# Normal and Uniform Distribution, calculate $P(Y>X\mid X=x)$

Let $X$ and $Y$ be independent random variables distributed as $X \sim N(0,1)$ and $Y \sim \operatorname{Unif}(0,1)$.

(a) Find $P(Y > X\mid X = x)$.

(b) Use your answer in part (a) to compute $P(Y > X)$

I'm not sure where to start...

I think the joint density is

$$f(x,y) = \frac{1}{\sqrt{2π}}e^{-x^2/2}, \quad 0<x<1, 0<y<1$$

And do I just integrate that? If so from where, 0 to 1 on both integrals? I'm pretty lost with this and any help would be so appreciated. Apologies if it's not formatted correctly or if my attempt at an answer is plain stupid. I don't even really understand what part (a) means...

HINT

Easier to think about it directly:

• if $x \ge 1$ what is $\mathbb{P}[Y > X\mid X=x]$?
• if $x \le 0$ what is $\mathbb{P}[Y > X\mid X=x]$?
• if $x \in (0,1)$ what is $\mathbb{P}[Y > X\mid X=x]$?

For (b), recall the definition of conditional probability. The analog of $\mathbb{P}[X=x]$ in the continuous world is $$\lim_{\epsilon \to 0} \mathbb{P}[X \in (x-\epsilon,x+\epsilon)] = f_X(x)$$

• @a305 No. The pdf of $Y$ denoted $f_Y(y)$ looks like that though. And you need the cdf $F_Y(x)$ since you are interested in $\mathbb{P}[Y > x] = 1 - \mathbb{P}[Y \le x]$ Mar 29, 2017 at 15:42
• @a305 be careful, $F_Y(x) = x$ only if $x \in (0,1)$ (answer to the 3rd bullet question). Can you answer the other 2 bullet questions in my answer? For (b) use the more direct hint in drhab's answer... Mar 29, 2017 at 16:01
• @a305 (b) is asking for a specific number, i.e. what is the probability that $Y>X$. On the other hand, (a) is asking for what that value would be depending on a parameter $x$ -- like the bullets in my answer break it down into cases. For (b) you need to "weigh" the cases to produce the "overall" probability... Mar 29, 2017 at 16:07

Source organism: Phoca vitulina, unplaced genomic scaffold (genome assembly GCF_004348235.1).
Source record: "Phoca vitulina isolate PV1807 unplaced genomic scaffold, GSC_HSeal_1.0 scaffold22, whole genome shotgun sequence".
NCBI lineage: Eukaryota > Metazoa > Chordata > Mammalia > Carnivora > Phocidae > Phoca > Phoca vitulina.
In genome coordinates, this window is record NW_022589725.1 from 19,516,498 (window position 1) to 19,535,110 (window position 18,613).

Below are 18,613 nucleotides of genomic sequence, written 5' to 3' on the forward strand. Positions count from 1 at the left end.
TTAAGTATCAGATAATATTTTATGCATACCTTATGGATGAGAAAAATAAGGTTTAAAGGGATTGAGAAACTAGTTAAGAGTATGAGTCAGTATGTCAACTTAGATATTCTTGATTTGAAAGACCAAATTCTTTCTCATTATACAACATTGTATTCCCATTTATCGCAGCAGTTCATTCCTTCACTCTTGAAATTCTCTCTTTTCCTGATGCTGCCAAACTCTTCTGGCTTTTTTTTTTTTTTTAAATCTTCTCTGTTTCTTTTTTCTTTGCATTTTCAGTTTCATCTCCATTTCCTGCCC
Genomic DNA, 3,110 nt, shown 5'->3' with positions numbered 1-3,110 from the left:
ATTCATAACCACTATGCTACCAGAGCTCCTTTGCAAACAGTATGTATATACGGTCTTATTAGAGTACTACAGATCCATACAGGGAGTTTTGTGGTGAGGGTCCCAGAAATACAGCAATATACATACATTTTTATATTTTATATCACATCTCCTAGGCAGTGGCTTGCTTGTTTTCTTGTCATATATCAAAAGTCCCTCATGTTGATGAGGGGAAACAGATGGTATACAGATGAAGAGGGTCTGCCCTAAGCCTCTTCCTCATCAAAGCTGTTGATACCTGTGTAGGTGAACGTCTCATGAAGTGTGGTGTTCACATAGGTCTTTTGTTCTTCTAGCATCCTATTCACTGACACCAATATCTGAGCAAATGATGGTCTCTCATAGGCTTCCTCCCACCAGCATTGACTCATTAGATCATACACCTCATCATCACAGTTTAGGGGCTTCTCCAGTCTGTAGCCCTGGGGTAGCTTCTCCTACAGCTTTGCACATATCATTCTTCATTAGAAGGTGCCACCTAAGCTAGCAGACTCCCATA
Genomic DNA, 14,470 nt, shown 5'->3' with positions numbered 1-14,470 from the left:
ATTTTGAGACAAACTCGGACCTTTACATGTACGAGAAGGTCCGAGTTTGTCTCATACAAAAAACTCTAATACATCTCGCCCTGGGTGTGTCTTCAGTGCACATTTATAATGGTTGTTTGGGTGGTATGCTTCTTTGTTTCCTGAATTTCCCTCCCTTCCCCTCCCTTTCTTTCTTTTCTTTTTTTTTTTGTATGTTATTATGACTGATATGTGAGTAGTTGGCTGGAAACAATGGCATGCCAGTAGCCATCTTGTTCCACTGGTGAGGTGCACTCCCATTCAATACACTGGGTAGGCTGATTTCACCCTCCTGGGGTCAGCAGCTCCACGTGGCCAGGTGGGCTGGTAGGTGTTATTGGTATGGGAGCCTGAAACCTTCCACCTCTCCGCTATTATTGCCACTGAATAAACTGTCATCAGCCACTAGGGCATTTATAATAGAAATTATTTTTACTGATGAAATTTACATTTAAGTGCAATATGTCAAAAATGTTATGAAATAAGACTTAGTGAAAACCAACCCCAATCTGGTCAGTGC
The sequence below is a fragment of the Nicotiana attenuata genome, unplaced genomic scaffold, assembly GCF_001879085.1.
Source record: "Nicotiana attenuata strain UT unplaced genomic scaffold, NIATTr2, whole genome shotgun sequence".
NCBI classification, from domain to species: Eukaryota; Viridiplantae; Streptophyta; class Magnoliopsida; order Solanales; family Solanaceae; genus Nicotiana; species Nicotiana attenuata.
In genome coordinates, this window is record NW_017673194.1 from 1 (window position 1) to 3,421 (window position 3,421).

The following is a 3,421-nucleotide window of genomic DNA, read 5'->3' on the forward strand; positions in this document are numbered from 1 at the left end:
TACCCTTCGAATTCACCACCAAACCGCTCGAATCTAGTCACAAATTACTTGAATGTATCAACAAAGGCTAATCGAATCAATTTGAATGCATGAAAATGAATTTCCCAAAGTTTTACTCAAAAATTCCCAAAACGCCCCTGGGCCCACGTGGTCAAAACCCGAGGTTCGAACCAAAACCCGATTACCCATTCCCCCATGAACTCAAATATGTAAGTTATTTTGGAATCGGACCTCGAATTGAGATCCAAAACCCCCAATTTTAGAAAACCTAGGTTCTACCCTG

Hint on a):

$$\Pr(Y>X\mid X=x)=\Pr(Y>x\mid X=x)=\Pr(Y>x)$$

The second equality because $X$ and $Y$ are independent.

Hint on b):

$$\Pr(Y>X)=\int \Pr(Y>X\mid X=x)f_X(x) \, dx$$ where $f_X$ denotes the PDF of $X$.

• If e.g. $x>1$ then $\Pr(Y>X\mid X=x)=0$ because $\Pr(Y>1)=0$. This is a special case of a). The outcome depends on $x$. In b) the outcome is just a real number, i.e. the probability that random variable $Y$ will exceed random variable $X$. Mar 29, 2017 at 15:40

$$\Pr(Y>X\mid X=x) = \underbrace{\Pr(Y>x\mid X=x) = \Pr(Y>x)}_{\large\text{These are equal because of independence}} = \begin{cases} 1-x & \text{if } 0\le x\le 1, \\ 0 & \text{if }x>1, \\ 1 & \text{if } x<0. \end{cases}$$ Therefore $$\Pr(Y>X\mid X) = \begin{cases} 1-X & \text{if } 0\le X\le 1, \\ 0 & \text{if } X>1, \\ 1 & \text{if } X<0. \end{cases}$$ $$\Pr(Y>X) = \operatorname{E}(\Pr(Y>X\mid X)) = 1\cdot\Pr(X<0) + 0\cdot \Pr(X>1) + \int_0^1 (1-x) \varphi(x)\,dx$$ where $\varphi$ is the standard normal density.

$$\int_0^1 (1-x)\varphi(x)\,dx = \int_0^1 \varphi(x)\,dx - \int_0^1 x\varphi(x)\,dx.$$ The value of the first integral is the probability that a standard normal random variable is between $0$ and $1$, and everybody knows that's about $0.34.$ The second integral admits a closed form, thus: $$\frac 1 {\sqrt{2\pi}} \int_0^1 e^{-x^2/2} (x\, dx) = \frac 1 {\sqrt{2\pi}} \int_0^{1/2} e^{-u}\,du = \cdots.$$

• @a305 : You have $Y \sim \operatorname{Uniform}(0,1),$ so $\Pr(Y>x)$ is the probability that $Y$ is between $x$ and $1.$ The probability that $Y$ is within an interval that is a subset of $(0,1)$ is the length of the interval. The length of the interval from $x$ to $1$ is $1-x. \qquad$ Mar 30, 2017 at 18:50